The issue arises when a marketer or their procurement team ask us to benchmark their current remuneration model with their incumbent agency yet there is no definition of what has been produced. Sure, they have details of how much has been paid to the agency and the agency will have provided a very detailed report on the timesheets to demonstrate the level of resources used to justify the fee.

This is the issue with most financial systems. They capture spend to the very cent with each supplier, assuming that the cost codes are correctly applied. But there are almost no financial systems that accurately capture what specifically was purchased, especially when the agency invoicing process rarely defines anything more than the cost and possibly a job number.

Imagine if you looked back on your credit card statements for the year and discovered you had spent more than $100,000. How would you determine if you received value from that expenditure if all you knew was who you spent the money with but had no indication of what you actually purchased?

A better way to benchmark

As I said at the start, to benchmark agency value you need to consider a set of multiple criteria including scale and scope of work, strategic importance, value of the outputs to the brand and business and then the level of quality required.

These are often factors overlooked when considering agency remuneration and therefore many agency remuneration models are not aligned to the actual requirements of the marketing team and their strategy.

Many marketers will feel that their agency is too expensive because they have a remuneration model that is designed around creating high-end brand communications when in actual fact much of the work being done by the agency ends up being sales support, shopper, point of sale or similar important work, but with a much lower investment level expectation.

This situation has been exacerbated by the rise of digital and social media and content marketing. This is because these channels and their strategies often require high volumes of work for often lower investment levels and at a much faster speed to market.

We hear agencies complaining that their clients are requiring more work at faster rates and lower costs. This is true and is a consequence of the changing media and channel mix.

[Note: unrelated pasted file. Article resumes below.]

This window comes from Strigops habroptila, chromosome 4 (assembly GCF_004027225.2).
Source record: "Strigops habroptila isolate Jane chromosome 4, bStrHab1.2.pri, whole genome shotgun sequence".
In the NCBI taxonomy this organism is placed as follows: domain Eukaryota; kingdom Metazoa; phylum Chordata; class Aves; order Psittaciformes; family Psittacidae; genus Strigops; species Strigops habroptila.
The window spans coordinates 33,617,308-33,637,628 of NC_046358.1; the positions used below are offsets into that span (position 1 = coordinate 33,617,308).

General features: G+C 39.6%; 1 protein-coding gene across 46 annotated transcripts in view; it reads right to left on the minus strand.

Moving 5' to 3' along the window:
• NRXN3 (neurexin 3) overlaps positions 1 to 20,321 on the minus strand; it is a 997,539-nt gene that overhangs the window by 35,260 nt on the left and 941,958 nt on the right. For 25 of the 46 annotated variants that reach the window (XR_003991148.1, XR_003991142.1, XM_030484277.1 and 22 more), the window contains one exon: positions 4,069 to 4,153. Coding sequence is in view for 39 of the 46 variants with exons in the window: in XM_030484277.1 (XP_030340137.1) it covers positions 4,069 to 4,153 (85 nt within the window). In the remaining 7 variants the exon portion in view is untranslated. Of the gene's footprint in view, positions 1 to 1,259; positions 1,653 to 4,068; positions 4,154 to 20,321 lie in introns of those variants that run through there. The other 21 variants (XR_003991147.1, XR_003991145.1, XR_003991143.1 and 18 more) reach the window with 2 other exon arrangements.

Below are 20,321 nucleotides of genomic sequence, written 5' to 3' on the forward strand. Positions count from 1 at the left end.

At the same time the most common agency remuneration models are still based on out dated advertising models that had more time to focus on creating the big idea that then had a significant level of budget invested in it.

Now this is fairly straight forward if you have either a traditional media requirement or a digital media strategy. But what if you have a combination strategy that combines traditional and digital media? It is highly likely that you do.

Then it could be that you either require two agencies but more likely a two-speed remuneration model. This is where our mode granular approach to remuneration benchmarking allows us to dive below the cookie-cutter approach most use and create a more aligned remuneration model. A remuneration model aligned to the strategic and investment value of the specific outputs required.

This is a more complex approach, and therefore it is usually more costly, but the output model is customised to the advertiser’s requirements and delivers increased cost efficiencies to both the advertiser and the agencies.

The fact is that marketing and therefore advertising has become increasingly more complex. It therefore requires a more sophisticated approach to remunerating your agencies to deliver these more complex outcomes.

While we see and hear of marketers still relying on these simple cookie-cutter approaches, it is largely wasted time, because it cannot possibly deliver anything better than a cost assessment and benchmarking is only worthwhile if it can be used to increase value and not simply reduce the cost.

Because it is true that in the end you only ever get what you pay for.

TrinityP3’s Agency Remuneration and Negotiation service ensures that the way in which you pay your agency is optimal.

Why do you need this service? Click here to learn more